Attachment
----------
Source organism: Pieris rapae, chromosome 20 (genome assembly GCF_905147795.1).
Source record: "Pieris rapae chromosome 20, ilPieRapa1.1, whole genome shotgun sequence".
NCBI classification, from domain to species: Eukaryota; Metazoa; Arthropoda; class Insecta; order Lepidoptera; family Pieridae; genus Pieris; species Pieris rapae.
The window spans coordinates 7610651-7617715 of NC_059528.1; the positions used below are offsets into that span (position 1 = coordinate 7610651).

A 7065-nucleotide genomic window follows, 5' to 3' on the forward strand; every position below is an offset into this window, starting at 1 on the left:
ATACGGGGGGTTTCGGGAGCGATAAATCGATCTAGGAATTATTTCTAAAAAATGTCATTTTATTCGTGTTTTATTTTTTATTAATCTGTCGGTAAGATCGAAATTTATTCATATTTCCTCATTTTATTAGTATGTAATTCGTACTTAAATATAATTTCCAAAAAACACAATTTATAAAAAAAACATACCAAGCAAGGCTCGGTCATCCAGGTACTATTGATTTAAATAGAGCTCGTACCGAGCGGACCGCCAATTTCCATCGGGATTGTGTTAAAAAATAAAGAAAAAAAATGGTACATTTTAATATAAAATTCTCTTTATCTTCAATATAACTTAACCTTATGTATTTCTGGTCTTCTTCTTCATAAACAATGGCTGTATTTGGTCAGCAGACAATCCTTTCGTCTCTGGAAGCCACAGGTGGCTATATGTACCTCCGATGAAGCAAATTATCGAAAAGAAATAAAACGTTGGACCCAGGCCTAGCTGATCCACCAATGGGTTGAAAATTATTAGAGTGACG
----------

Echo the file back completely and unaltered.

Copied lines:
Source organism: Pieris rapae, chromosome 20 (genome assembly GCF_905147795.1).
Source record: "Pieris rapae chromosome 20, ilPieRapa1.1, whole genome shotgun sequence".
NCBI classification, from domain to species: Eukaryota; Metazoa; Arthropoda; class Insecta; order Lepidoptera; family Pieridae; genus Pieris; species Pieris rapae.
The window spans coordinates 7610651-7617715 of NC_059528.1; the positions used below are offsets into that span (position 1 = coordinate 7610651).

A 7065-nucleotide genomic window follows, 5' to 3' on the forward strand; every position below is an offset into this window, starting at 1 on the left:
ATACGGGGGGTTTCGGGAGCGATAAATCGATCTAGGAATTATTTCTAAAAAATGTCATTTTATTCGTGTTTTATTTTTTATTAATCTGTCGGTAAGATCGAAATTTATTCATATTTCCTCATTTTATTAGTATGTAATTCGTACTTAAATATAATTTCCAAAAAACACAATTTATAAAAAAAACATACCAAGCAAGGCTCGGTCATCCAGGTACTATTGATTTAAATAGAGCTCGTACCGAGCGGACCGCCAATTTCCATCGGGATTGTGTTAAAAAATAAAGAAAAAAAATGGTACATTTTAATATAAAATTCTCTTTATCTTCAATATAACTTAACCTTATGTATTTCTGGTCTTCTTCTTCATAAACAATGGCTGTATTTGGTCAGCAGACAATCCTTTCGTCTCTGGAAGCCACAGGTGGCTATATGTACCTCCGATGAAGCAAATTATCGAAAAGAAATAAAACGTTGGACCCAGGCCTAGCTGATCCACCAATGGGTTGAAAATTATTAGAGTGACG